Retro Systems you'd like to own


#1

I’m going to go continue work on the offline ide in a moment, but meanwhile a bit lighter topic:

What retro computer/console systems would you like to own and why?

For me, I’ve never used and am lusting after:

  1. Acorn Archimedes

I’d love to do ARM assembly on one of these

  1. Sony MSX HitBit

The hottest computer ever made and I’m not talking about temperature. Wow, just wow.

and this one too, Sharp X68000:


#2

Coleco Vision

  • because the games looked incredibly near to the coin-up versions.

Vectrex

  • the only one of its kind

#3

Yes. Seconded.


#4

I would say Apple 2e, but my dad went down to Colorado Springs a couple of weeks ago and got one. We’re waiting for this USB adapter board so we don’t have to hoard floppy disks.

For now, the most “retro” system I can program is the Pokitto, which isn’t 100% “retro.” :stuck_out_tongue:


#5

While I’m weighing up my options and/or researching some of the older computers (I’m fairly ignorant to anything from the 20th century that didn’t plug into a television), I’d like to mention I have a semi-working ZX Spectrum clone. Doesn’t seem to like many TVs though, I don’t know if that’s because UHF was a terrible connector, whether it’s faulty or whether the TVs I’m using are just so old their UHF ports aren’t working right.


#6

I’d like to find a Commodore 64 to do a mod to though of older systems I’d like to find an Apple g4 cube or some other one that can run early versions of OS X so I can have os 9 to play some games I miss like caeser iii ( I cannot figure out how to use dosbox atm on my pocket chip to play it :disappointed:) honestly a g3 PowerBook would work if I could find one cheap enough it’s just that cube, so sexy.


#7
  1. I’d like to have a Tutorvision (a version of the Intellivision with extra graphics ram). Only 1-2 have prototypes have been found by collectors:

  1. Also, a “Super Cassette Vision” which was a rival of the Nintendo NES (or Famicom):

  1. And also a PC Engine SuperGraphx, which had twice the graphics capacity of the original PC Engine:


#8

I had a Vectrex. My friends all thought it was neat that you didn’t have to plug it into the TV.

But I want a PDP-1, which ran what is believed to be the first computer video game: https://youtu.be/nkFXIN2b_9Y


#9

A friend of mine once had a mega-PC

That was kinda cool.


#10

I knew about the PDP, but I just watched this video. I had NO idea how advanced PDP-1 was. Polyphonic sound, runtime hw debugger, lightpen… in 1959! Just amazing stuff.


#11

I have a sudden urge to write an oscilloscope simulator…


#12

I want to replicate that phosphor effect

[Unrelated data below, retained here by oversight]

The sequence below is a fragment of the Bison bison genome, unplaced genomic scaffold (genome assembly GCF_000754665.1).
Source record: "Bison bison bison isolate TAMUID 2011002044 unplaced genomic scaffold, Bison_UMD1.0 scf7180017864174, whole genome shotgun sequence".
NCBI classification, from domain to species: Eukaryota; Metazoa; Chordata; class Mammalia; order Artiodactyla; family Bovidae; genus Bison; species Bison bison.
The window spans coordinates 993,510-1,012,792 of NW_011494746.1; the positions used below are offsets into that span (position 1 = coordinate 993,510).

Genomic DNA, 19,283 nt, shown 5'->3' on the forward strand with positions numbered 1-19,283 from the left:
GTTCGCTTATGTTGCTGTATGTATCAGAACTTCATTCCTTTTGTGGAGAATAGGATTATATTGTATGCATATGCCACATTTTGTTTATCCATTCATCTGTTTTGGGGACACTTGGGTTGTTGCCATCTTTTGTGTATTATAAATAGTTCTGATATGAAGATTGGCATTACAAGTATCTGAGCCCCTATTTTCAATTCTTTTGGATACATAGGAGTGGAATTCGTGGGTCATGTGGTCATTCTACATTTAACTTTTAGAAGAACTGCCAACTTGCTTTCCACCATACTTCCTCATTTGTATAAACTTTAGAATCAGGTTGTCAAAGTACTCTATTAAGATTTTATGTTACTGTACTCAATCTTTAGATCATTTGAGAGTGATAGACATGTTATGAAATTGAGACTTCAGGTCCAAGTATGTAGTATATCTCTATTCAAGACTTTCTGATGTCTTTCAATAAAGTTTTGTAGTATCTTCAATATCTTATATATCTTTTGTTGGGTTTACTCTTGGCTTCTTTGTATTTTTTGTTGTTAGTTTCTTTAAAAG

#13

To do that ‘left behind’ effect on a regular computer (i.e. something more powerful than the Pokitto) I reckon you could just have several buffers and then overlay them with an alpha value proportional to their age (or something like that). Naturally you’d cycle through them so there’s a constant amount of memory involved. I think a similar technique is somtimes used for motion blur in modern video games.

I guess the sort of dotty/spray effect could be by colouring with a sort of ‘spray’ texture instead of just drawing a regular line. Not sure about the ‘bloom’ though, that would probably need some fancy shader.

I doubt anyone’s written a paper called “a study of the luminescent qualities of phosphor-based oscilliscopes” or whatever such an obscure topic would be called :P.


#14

Well, this escalated fast!


#15

@catsfolly That Tutorvision is the Farrah Fawcett of consoles. Lovely color scheme.


#16

I think as a first pass I would load up the pallete with different shades of white and then draw the older lines in lighter and lighter colors before finally deleting them …


#17

Got to … resist … the … urge to write … oscilloscope… graphics mode … for Pokitto … argh!

(transforms into hideous monster, runs away into the darkness, cackling maniacally)

no seriously, gonna continue with offline tools now


#18

I think this video would fit nicely into this thread, seeing where the discussion ended up


#19

IIRC, the PDP-1 only simulated polyphonic sound by switching between notes fast enough that humans can’t tell the difference. I may not RC, as I couldn’t find any real evidence. Even dug out my copy of “Unplayed by human hands” to check the liner notes, which was where I thought I saw it, but nada.


#20

I actually prefer to own an xbox x :stuck_out_tongue: than a retro system. I enjoyed a lot my atari 800xe, c64 and famicom clone during my school time but I think nostalgia is overrated